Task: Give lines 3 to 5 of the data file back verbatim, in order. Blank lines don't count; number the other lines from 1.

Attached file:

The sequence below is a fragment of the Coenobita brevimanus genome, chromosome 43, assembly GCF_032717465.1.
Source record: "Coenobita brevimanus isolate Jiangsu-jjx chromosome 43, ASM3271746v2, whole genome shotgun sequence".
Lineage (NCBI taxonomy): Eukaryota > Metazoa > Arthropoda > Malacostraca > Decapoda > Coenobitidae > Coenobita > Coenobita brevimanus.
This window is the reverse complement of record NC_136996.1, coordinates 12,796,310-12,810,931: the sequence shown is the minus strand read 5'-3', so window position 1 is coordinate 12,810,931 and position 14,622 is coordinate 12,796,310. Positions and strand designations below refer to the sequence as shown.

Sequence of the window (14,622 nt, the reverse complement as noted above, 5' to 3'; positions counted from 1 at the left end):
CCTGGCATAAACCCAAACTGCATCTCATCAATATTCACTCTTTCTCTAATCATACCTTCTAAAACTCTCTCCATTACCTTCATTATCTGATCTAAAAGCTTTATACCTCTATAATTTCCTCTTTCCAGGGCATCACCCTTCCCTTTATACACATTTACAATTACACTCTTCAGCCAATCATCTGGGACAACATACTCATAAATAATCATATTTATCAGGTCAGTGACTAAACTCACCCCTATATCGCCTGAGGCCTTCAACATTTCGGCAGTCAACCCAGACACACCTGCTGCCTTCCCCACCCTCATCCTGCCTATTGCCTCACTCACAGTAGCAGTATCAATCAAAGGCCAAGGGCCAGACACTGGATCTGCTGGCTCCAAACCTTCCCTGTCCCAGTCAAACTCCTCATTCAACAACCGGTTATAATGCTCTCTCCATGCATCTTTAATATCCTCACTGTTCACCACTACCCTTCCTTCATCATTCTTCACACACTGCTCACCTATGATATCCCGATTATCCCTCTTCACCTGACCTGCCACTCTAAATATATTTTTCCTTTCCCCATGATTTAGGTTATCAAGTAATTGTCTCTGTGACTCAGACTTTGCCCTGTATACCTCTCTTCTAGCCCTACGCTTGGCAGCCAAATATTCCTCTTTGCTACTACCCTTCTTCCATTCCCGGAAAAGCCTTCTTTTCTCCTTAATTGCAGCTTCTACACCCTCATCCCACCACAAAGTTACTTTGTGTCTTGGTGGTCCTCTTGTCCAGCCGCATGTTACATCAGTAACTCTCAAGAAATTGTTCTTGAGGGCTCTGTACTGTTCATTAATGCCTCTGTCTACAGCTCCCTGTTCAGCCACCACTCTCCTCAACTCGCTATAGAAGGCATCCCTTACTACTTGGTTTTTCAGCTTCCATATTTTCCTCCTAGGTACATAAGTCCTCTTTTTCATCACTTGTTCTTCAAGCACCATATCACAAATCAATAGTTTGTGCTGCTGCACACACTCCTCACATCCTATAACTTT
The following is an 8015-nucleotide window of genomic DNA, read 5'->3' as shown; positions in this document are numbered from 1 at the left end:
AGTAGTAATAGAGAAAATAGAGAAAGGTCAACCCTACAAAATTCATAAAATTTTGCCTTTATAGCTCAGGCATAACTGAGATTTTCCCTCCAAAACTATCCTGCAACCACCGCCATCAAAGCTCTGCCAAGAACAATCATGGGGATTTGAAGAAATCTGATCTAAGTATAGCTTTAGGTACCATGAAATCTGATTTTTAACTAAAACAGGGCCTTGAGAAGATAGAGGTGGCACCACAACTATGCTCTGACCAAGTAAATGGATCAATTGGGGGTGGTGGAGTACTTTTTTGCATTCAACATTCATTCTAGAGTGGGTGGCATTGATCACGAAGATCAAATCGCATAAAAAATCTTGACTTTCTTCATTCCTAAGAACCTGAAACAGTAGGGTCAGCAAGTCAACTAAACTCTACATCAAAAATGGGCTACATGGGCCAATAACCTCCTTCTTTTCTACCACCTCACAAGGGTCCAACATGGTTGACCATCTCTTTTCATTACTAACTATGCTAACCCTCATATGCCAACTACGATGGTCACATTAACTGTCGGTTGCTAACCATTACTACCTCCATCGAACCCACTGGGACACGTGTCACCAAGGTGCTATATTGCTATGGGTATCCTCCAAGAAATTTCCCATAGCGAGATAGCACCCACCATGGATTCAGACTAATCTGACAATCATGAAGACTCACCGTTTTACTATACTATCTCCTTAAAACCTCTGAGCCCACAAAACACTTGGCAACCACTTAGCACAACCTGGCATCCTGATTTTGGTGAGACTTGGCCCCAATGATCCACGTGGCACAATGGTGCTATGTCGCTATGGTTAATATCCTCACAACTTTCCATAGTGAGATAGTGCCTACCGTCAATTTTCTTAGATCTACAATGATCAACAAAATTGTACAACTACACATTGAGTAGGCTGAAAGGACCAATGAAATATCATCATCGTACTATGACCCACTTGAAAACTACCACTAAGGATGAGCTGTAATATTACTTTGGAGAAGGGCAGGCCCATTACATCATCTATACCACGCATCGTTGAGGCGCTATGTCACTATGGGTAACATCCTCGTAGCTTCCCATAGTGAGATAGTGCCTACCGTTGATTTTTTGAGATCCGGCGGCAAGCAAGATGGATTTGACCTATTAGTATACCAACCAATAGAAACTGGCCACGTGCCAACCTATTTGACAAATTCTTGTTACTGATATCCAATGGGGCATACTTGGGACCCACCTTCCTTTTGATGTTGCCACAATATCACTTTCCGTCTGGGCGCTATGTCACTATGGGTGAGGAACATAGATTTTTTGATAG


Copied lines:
Lineage (NCBI taxonomy): Eukaryota > Metazoa > Arthropoda > Malacostraca > Decapoda > Coenobitidae > Coenobita > Coenobita brevimanus.
This window is the reverse complement of record NC_136996.1, coordinates 12,796,310-12,810,931: the sequence shown is the minus strand read 5'-3', so window position 1 is coordinate 12,810,931 and position 14,622 is coordinate 12,796,310. Positions and strand designations below refer to the sequence as shown.

Sequence of the window (14,622 nt, the reverse complement as noted above, 5' to 3'; positions counted from 1 at the left end):